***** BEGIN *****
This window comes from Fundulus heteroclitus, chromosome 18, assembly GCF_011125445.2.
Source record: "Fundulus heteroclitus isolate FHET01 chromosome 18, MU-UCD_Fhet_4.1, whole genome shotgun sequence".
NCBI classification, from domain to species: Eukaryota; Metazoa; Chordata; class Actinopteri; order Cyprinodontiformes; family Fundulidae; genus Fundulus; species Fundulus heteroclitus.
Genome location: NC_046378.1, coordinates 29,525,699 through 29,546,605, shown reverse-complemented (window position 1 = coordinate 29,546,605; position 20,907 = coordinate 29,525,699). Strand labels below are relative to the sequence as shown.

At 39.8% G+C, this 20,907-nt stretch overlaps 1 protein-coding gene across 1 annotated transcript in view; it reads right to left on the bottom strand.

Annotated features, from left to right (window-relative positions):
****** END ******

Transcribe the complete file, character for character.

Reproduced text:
This window comes from Fundulus heteroclitus, chromosome 18, assembly GCF_011125445.2.
Source record: "Fundulus heteroclitus isolate FHET01 chromosome 18, MU-UCD_Fhet_4.1, whole genome shotgun sequence".
NCBI classification, from domain to species: Eukaryota; Metazoa; Chordata; class Actinopteri; order Cyprinodontiformes; family Fundulidae; genus Fundulus; species Fundulus heteroclitus.
Genome location: NC_046378.1, coordinates 29,525,699 through 29,546,605, shown reverse-complemented (window position 1 = coordinate 29,546,605; position 20,907 = coordinate 29,525,699). Strand labels below are relative to the sequence as shown.

At 39.8% G+C, this 20,907-nt stretch overlaps 1 protein-coding gene across 1 annotated transcript in view; it reads right to left on the bottom strand.

Annotated features, from left to right (window-relative positions):